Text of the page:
The temporary residents at the program site would also be required to adhere to a code of conduct and a safety plan to create a safe, respectful environment for all participants, Milam said. And participants would be evaluated through an intake process, with participation restricted to those with operable vehicles, with a maximum of two people per vehicle — a focus on single people or couples.
The program is especially important right now, Milam said, because many homeless shelters have temporarily closed as a result of the COVID-19 pandemic.
Three sites were brought to the council out of 35 identified by council members, Homeless Task Force members, city staff and members of the public. The three sites scored the highest on a scoring matrix that included considerations including site ownership, paving condition, access to transit, access to services and existing infrastructure.
The three selected sites were the Lighthouse Building at 1800 Barrett Ave., the fire training center on Cutting Boulevard and Stege Avenue and Civic Center parking lot 1 on 26th Street in front of the library.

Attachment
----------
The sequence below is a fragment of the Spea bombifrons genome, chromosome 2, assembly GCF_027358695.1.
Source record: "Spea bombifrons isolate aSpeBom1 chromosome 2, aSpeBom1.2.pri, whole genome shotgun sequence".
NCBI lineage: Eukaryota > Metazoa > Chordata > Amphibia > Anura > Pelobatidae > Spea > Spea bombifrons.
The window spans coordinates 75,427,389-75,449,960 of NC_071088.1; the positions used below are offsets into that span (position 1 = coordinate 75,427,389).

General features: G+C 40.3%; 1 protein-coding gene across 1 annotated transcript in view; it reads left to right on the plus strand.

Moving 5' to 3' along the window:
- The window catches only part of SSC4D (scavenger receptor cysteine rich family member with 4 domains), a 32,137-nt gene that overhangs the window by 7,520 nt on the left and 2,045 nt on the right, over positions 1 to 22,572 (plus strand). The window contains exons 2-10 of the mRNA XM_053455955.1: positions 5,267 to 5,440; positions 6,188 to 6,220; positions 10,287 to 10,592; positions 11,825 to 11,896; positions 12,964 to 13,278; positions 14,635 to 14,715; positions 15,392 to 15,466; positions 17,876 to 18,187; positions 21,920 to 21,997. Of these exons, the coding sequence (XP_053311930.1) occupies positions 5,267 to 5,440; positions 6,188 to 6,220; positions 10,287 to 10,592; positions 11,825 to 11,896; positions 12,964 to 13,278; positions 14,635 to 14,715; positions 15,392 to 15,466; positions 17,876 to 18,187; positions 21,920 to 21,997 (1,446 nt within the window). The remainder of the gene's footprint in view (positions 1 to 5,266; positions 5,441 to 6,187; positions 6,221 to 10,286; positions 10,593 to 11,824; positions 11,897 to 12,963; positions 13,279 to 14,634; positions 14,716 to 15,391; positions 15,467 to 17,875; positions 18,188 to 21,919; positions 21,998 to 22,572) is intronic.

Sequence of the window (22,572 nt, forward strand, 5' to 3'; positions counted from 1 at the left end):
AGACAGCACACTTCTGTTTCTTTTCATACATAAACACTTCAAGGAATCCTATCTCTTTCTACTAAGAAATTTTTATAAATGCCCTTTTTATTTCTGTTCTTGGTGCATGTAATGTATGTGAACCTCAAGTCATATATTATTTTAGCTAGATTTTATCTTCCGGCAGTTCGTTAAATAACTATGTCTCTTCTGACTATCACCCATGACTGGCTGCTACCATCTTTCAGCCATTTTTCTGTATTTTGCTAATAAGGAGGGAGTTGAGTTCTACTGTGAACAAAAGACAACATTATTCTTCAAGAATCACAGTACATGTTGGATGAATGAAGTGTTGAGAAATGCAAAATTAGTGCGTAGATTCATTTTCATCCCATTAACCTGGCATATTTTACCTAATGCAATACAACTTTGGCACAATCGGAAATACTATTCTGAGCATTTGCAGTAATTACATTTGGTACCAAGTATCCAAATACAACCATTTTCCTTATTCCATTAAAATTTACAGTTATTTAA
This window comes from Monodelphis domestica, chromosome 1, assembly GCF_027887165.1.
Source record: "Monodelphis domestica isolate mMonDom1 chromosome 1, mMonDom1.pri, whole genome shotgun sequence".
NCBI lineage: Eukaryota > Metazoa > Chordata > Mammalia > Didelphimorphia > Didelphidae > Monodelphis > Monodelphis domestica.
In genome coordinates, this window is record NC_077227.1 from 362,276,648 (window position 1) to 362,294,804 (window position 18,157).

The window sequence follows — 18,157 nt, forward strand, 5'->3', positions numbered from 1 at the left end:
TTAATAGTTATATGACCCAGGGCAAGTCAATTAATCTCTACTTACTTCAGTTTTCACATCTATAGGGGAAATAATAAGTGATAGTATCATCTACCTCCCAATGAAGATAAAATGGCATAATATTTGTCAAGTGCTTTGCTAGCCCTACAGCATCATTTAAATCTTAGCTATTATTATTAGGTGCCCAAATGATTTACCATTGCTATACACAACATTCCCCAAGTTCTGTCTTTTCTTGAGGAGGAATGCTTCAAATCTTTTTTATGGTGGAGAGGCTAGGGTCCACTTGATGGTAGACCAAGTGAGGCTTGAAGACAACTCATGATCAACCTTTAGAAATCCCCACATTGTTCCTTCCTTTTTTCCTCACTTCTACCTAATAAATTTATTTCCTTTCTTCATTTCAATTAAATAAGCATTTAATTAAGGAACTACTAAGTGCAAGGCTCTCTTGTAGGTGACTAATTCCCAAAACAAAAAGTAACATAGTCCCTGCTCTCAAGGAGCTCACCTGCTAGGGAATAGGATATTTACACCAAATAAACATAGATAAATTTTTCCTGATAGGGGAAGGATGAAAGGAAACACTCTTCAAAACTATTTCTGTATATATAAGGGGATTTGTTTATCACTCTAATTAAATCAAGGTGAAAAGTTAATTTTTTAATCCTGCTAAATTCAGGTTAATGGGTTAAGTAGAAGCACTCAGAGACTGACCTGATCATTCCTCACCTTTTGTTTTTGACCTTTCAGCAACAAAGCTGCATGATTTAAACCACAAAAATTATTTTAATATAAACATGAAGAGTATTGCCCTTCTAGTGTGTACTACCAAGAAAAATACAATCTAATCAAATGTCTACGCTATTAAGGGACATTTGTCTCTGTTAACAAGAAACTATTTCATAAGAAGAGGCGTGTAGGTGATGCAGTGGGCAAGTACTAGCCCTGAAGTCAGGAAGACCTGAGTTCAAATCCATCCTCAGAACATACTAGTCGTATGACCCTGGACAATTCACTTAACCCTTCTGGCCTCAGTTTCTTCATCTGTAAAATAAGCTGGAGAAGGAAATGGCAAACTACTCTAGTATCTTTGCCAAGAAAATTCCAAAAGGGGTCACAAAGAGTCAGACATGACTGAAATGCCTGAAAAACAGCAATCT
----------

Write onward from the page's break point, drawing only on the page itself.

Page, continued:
The Lighthouse Building area was rated the highest by staff because it’s paved and mostly fenced and an existing building could be used by service providers. However, the site is small and would only hold 10-15 vehicles, and the site is adjacent to residential properties, according to the staff report.
The fire training center would hold the most vehicles, an amount estimated by staff to be at 20 to 30, but the presence of the pilot program would impact fire department training capabilities and could require off-site training at a cost.
The Civic Center parking lot, chosen by the council as the site where the pilot program will land if the Hilltop lot doesn’t work out, has the capacity for 15 to 20 vehicles and allows for easy oversight, but the area requires fencing and will impact staff and visitor parking to the Civic Center and library, including those visiting COVID-19 testing and vaccination sites.